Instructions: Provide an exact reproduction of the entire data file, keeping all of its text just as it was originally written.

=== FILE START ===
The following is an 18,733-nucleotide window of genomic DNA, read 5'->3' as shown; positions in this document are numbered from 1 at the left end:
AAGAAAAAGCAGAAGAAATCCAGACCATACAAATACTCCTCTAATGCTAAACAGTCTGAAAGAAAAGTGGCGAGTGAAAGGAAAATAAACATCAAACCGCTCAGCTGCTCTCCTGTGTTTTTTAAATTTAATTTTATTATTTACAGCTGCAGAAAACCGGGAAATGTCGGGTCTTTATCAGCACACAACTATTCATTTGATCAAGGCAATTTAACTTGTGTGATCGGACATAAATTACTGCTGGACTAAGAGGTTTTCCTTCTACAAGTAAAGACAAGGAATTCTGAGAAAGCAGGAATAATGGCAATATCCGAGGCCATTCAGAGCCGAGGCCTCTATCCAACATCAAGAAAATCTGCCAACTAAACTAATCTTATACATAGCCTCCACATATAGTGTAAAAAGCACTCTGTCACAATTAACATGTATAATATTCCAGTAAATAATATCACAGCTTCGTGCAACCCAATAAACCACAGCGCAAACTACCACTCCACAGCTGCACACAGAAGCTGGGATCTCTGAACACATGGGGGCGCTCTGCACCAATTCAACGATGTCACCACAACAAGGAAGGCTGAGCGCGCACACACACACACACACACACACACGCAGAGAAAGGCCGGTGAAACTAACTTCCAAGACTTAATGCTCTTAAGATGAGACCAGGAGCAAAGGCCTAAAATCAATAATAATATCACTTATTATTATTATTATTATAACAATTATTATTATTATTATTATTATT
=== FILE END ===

The following is an 18,733-nucleotide window of genomic DNA, read 5'->3' as shown; positions in this document are numbered from 1 at the left end:
AAGAAAAAGCAGAAGAAATCCAGACCATACAAATACTCCTCTAATGCTAAACAGTCTGAAAGAAAAGTGGCGAGTGAAAGGAAAATAAACATCAAACCGCTCAGCTGCTCTCCTGTGTTTTTTAAATTTAATTTTATTATTTACAGCTGCAGAAAACCGGGAAATGTCGGGTCTTTATCAGCACACAACTATTCATTTGATCAAGGCAATTTAACTTGTGTGATCGGACATAAATTACTGCTGGACTAAGAGGTTTTCCTTCTACAAGTAAAGACAAGGAATTCTGAGAAAGCAGGAATAATGGCAATATCCGAGGCCATTCAGAGCCGAGGCCTCTATCCAACATCAAGAAAATCTGCCAACTAAACTAATCTTATACATAGCCTCCACATATAGTGTAAAAAGCACTCTGTCACAATTAACATGTATAATATTCCAGTAAATAATATCACAGCTTCGTGCAACCCAATAAACCACAGCGCAAACTACCACTCCACAGCTGCACACAGAAGCTGGGATCTCTGAACACATGGGGGCGCTCTGCACCAATTCAACGATGTCACCACAACAAGGAAGGCTGAGCGCGCACACACACACACACACACACACACGCAGAGAAAGGCCGGTGAAACTAACTTCCAAGACTTAATGCTCTTAAGATGAGACCAGGAGCAAAGGCCTAAAATCAATAATAATATCACTTATTATTATTATTATTATAACAATTATTATTATTATTATTATTATT